In The Book of Margery Kempe, there are a lot of things working against a woman like Kempe, who's trying to live her vocation. Kempe's a wife and mother—not a virgin who can take the veil and live a "proper" religious life as a nun. It's totally ridiculous to many people that Kempe wants to pursue a contemplative life, and they do as much as they can to restrict her. She has to bargain with her own husband to get some sexual freedom, and she has to get his permission to travel. Eventually, she's put under a vow of obedience to her confessor, who has the right to restrict her movements and relationships. Civil authorities team up with the clergy to pursue her as a heretic and arrest her. And ultimately, Kempe submits herself to God's will, which often seems hard.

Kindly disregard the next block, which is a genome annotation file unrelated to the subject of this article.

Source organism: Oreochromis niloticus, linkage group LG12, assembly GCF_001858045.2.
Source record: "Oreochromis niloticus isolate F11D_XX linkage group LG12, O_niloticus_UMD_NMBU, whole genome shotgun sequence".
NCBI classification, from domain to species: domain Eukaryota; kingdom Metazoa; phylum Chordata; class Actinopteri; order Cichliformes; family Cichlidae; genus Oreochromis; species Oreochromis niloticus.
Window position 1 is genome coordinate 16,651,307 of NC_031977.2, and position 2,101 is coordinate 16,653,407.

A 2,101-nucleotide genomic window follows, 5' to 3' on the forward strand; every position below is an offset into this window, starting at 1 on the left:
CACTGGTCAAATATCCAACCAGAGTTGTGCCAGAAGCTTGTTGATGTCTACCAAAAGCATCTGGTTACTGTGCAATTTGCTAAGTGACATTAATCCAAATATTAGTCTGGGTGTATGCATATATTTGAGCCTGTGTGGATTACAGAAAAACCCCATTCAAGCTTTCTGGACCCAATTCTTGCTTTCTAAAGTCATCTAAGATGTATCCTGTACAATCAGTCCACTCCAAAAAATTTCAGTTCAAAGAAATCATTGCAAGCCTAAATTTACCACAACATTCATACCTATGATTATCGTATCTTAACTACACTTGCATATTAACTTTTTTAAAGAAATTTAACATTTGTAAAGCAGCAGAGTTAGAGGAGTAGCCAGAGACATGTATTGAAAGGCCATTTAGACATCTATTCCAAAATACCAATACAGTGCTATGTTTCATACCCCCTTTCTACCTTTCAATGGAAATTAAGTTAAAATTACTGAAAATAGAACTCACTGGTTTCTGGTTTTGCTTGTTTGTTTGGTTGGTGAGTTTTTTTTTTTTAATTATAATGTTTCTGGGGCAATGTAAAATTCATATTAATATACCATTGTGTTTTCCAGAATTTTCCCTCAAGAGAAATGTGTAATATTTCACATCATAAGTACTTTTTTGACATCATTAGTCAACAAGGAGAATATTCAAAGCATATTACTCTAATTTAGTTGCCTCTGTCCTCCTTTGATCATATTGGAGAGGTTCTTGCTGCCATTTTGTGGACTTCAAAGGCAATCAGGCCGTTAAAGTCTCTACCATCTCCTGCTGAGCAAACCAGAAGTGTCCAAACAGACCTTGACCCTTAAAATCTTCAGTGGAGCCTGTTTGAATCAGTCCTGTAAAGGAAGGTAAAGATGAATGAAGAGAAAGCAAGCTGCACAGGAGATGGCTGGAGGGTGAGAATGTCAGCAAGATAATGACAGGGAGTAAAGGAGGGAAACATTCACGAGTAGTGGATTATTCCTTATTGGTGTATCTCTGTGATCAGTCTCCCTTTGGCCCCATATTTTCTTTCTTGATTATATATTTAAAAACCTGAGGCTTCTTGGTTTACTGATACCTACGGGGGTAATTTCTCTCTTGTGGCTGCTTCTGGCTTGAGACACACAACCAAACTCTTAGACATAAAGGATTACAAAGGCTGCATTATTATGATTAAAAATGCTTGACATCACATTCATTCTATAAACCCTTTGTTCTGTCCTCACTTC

Kempe deals with it all like a boss, enduring slander, jail time, and threats in order to pursue her spiritual goals at home and abroad.
Questions About Freedom and Confinement
What types of constraint does Kempe fear the most? Are they the ones you would expect?
In what ways does Kempe experience freedom in her relationship with God?
How does Kempe's relationship with her husband constrain her desire to live the contemplative life? In what ways is it a help to her desires?
Why does Kempe have to get the "letter and seal" of the Archbishop of Canterbury? In what ways will this buy her some freedom?
Chew on This
Although Kempe has to negotiate with her husband in order to live as she wishes, her marriage is ultimately helpful in attaining her spiritual goals.
Kempe suffers greater challenges to her freedom in England than anywhere else she travels in Europe.